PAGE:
I think there’s a pretty big niche for this drug. Allan Klein
To TCTMD, Klein stressed that usual care, with NSAIDs and colchicine, may be enough for many patients, but that for those who go on to develop resistance to colchicine and become dependent on steroids, rilonacept is a very attractive option. “You’re targeting the ones that are steroid dependent, which is a lot of people,” he said. “We’ve got a pericardial center at Cleveland Clinic and we see over 3,000 pericarditis patients a year. And I would say the bulk of my patients that I see are multiple recurrences, just like this population, also on steroids—they can’t get off—and they’re begging for [something else]. . . . So I think there’s a pretty big niche for this drug.”
Brendan Everett, MD, MPH (Brigham and Women’s Hospital, Boston, MA), the trial discussant, congratulated the authors “on conducting a study in a challenging area of cardiology that is of great importance to many patients.” Other third-line agents used to date, he noted, include immunoglobulin as well as the IL-1-receptor antagonist anakinra (Kineret; Sobi) or generic azathioprine, both used in rheumatoid arthritis; azathioprine has a slower onset of action but is the cheapest of the options.
Everett had a few quibbles with the study design, noting the run-in period for the trial wasn’t controlled, especially since 8% of patients during this run-in phase did not respond to rilonacept. “So the results presented may not apply to all patients with recurrent pericarditis,” he said.
Nonetheless, he continued, “it appears that rilonacept is remarkably beneficial for those patients who can tolerate it, and one wonders if it would be best suited to replace corticosteroids as second-line therapy in the management of pericarditis. If that is the case, its efficacy and safety need to be directly compared to corticosteroids, both in the short-term, as was the case in this trial, and over the long-term as well. We know that corticosteroids have important adverse effects, and it would be important to compare those to those of rilonacept.”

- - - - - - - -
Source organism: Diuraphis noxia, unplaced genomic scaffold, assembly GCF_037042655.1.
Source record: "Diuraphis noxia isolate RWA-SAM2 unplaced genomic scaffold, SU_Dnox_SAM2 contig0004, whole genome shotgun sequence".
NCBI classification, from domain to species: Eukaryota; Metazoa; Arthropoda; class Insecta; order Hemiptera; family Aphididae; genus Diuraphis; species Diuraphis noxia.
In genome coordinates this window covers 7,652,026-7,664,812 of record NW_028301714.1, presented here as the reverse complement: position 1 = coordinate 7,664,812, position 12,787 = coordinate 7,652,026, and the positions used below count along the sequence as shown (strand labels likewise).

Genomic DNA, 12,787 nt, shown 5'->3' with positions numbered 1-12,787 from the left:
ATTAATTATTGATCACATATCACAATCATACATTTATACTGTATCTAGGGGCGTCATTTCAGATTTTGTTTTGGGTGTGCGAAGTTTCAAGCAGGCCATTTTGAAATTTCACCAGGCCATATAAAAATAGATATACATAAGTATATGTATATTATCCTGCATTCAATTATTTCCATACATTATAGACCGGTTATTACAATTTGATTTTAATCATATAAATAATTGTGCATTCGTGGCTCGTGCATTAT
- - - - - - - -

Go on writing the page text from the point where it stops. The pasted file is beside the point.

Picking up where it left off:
Apart from a few caveats and remaining clinical questions, Everett concluded, “rilonacept seems likely to provide an important therapeutic advance for patients with a challenging clinical disease.”
Asked about steroid withdrawal during the Q&A following his talk, Klein noted that all patients were successfully weaned off steroids during the run-in phase, but said some did develop myalgias in the process. Echoing Everett’s point, Klein said: “Perhaps in the future guidelines, rilonacept or something like it would be a second-line agent after NSAIDs and colchicine. You could go right to the biologic and avoid the complications of steroids.”
Of note, Klein clarified, the study population was restricted to patients who developed idiopathic pericarditis or pericarditis following cardiac procedures, and excluded patients with pericardial disease secondary to cancer. No cancers, however, developed in trial participants over the course of the RHAPSODY study.